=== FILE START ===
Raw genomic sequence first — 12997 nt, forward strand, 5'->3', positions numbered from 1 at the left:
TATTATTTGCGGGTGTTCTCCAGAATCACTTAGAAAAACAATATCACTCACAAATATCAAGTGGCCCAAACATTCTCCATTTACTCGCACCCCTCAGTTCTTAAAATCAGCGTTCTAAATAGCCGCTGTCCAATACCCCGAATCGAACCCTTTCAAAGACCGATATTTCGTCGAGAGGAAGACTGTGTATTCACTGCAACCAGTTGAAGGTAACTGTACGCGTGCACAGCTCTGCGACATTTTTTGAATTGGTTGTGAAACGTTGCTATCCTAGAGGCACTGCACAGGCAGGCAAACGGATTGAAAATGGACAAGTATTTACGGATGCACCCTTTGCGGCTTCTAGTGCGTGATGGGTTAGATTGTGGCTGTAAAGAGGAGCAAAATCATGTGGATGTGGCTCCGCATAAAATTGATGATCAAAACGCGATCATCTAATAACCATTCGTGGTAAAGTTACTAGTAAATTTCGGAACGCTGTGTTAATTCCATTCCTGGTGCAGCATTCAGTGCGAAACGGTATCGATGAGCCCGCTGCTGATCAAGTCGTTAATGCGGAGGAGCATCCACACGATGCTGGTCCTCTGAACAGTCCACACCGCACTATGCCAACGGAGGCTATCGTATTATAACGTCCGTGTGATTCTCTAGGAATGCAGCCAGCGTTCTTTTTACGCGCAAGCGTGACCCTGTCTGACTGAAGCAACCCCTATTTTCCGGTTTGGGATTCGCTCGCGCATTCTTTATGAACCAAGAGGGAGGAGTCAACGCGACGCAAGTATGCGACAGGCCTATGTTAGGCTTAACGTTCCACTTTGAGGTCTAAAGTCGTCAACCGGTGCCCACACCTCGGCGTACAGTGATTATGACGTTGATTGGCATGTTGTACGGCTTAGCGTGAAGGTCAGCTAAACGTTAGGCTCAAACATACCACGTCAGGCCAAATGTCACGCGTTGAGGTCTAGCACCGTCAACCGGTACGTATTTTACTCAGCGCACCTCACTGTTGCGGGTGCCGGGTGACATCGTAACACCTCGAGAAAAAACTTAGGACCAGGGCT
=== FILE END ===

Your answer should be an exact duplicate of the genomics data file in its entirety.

Raw genomic sequence first — 12997 nt, forward strand, 5'->3', positions numbered from 1 at the left:
TATTATTTGCGGGTGTTCTCCAGAATCACTTAGAAAAACAATATCACTCACAAATATCAAGTGGCCCAAACATTCTCCATTTACTCGCACCCCTCAGTTCTTAAAATCAGCGTTCTAAATAGCCGCTGTCCAATACCCCGAATCGAACCCTTTCAAAGACCGATATTTCGTCGAGAGGAAGACTGTGTATTCACTGCAACCAGTTGAAGGTAACTGTACGCGTGCACAGCTCTGCGACATTTTTTGAATTGGTTGTGAAACGTTGCTATCCTAGAGGCACTGCACAGGCAGGCAAACGGATTGAAAATGGACAAGTATTTACGGATGCACCCTTTGCGGCTTCTAGTGCGTGATGGGTTAGATTGTGGCTGTAAAGAGGAGCAAAATCATGTGGATGTGGCTCCGCATAAAATTGATGATCAAAACGCGATCATCTAATAACCATTCGTGGTAAAGTTACTAGTAAATTTCGGAACGCTGTGTTAATTCCATTCCTGGTGCAGCATTCAGTGCGAAACGGTATCGATGAGCCCGCTGCTGATCAAGTCGTTAATGCGGAGGAGCATCCACACGATGCTGGTCCTCTGAACAGTCCACACCGCACTATGCCAACGGAGGCTATCGTATTATAACGTCCGTGTGATTCTCTAGGAATGCAGCCAGCGTTCTTTTTACGCGCAAGCGTGACCCTGTCTGACTGAAGCAACCCCTATTTTCCGGTTTGGGATTCGCTCGCGCATTCTTTATGAACCAAGAGGGAGGAGTCAACGCGACGCAAGTATGCGACAGGCCTATGTTAGGCTTAACGTTCCACTTTGAGGTCTAAAGTCGTCAACCGGTGCCCACACCTCGGCGTACAGTGATTATGACGTTGATTGGCATGTTGTACGGCTTAGCGTGAAGGTCAGCTAAACGTTAGGCTCAAACATACCACGTCAGGCCAAATGTCACGCGTTGAGGTCTAGCACCGTCAACCGGTACGTATTTTACTCAGCGCACCTCACTGTTGCGGGTGCCGGGTGACATCGTAACACCTCGAGAAAAAACTTAGGACCAGGGCT